Hundreds, if not thousands, of Parisian teenagers stood at the foot of the Passerelle Debilly – a 125-metre bridge overlooking the Eiffel Tower – screaming for K-pop icon Vernon. So desperate were they for a blurred photo of the musician, that Pharrell Williams managed to pass through the crowd with minimal fanfare, taking a seat to support his longtime collaborator’s SS24 collection at Kenzo. As the sun sank into the seine, Nigo travelled over his memories of City Pop – an American-sounding genre of Japanese pop music that was popularised in the 80s – with a collection that straddled east and west. There were traditional judo jackets reimagined as chore jackets and kimono-cut puffers, while denim pieces were etched with ancient wave prints. Japan continues to be one of the biggest importers of Ivy League style and so longline jackets and chambray shirts were embroidered with the doodles found on 1950s American graduation garb, while models walked in overblown baker boy caps and tricolour sweaters and a whole host of pieces bearing a retro-fied Kenzo logo in swashed cursive by Japanese illustrator Verdy.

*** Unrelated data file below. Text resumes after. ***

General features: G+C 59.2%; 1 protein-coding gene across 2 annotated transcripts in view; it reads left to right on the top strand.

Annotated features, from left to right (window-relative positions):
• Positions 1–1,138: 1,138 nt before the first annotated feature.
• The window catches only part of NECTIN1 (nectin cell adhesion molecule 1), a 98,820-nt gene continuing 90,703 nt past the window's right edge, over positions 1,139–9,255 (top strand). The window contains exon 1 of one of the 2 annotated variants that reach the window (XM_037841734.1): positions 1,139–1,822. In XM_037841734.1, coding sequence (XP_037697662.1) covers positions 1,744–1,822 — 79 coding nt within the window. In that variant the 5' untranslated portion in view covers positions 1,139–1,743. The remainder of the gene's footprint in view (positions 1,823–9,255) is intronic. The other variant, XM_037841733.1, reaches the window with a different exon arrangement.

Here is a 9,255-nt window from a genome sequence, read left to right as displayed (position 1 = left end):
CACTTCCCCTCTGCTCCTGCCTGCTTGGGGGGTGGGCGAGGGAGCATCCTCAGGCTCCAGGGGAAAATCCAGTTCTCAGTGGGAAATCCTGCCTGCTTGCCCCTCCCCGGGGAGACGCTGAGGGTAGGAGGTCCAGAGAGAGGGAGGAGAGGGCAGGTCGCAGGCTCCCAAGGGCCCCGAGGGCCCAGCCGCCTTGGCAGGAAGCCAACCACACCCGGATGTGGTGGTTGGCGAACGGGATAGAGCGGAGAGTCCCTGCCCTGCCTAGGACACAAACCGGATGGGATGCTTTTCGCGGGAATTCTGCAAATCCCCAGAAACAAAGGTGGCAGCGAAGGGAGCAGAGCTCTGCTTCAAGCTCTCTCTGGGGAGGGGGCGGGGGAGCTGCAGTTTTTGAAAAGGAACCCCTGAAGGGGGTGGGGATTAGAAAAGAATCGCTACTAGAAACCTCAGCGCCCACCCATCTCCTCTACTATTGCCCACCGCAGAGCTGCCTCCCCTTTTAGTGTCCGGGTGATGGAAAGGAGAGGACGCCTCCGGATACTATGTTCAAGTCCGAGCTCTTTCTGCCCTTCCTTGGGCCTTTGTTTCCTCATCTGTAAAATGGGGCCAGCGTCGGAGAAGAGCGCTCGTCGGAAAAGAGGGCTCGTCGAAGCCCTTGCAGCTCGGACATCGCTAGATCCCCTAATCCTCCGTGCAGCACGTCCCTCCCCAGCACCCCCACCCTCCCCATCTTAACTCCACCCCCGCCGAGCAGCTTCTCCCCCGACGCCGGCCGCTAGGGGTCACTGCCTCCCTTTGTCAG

Plenty of designers have approached this season – among them Ludovic de Saint Sernin and Dolce & Gabbana – as an opportunity to reground themselves. Alexandre Mattiusi also spoke about the need to return AMI to its essence, citing a desire to revisit the 90s, when he first felt inspired by fashion. And so there were wide-cut suits in smokey pastels and too-small cashmere vests and minimal, knitted columns. Even the more attention-seeking pieces – camo-sequined denim, thigh-slit leather skirts, and LBDs – had a laissez-faire, uncomplicated attitude. It was about wisdom and confidence, embodied best by Vincent Cassel, who swaggered with absolute nonchalance in a double-breasted, mafioso-striped suit. Mattiuisi understands that the sexiest people never try too hard to look fashionable, they just wear good jeans.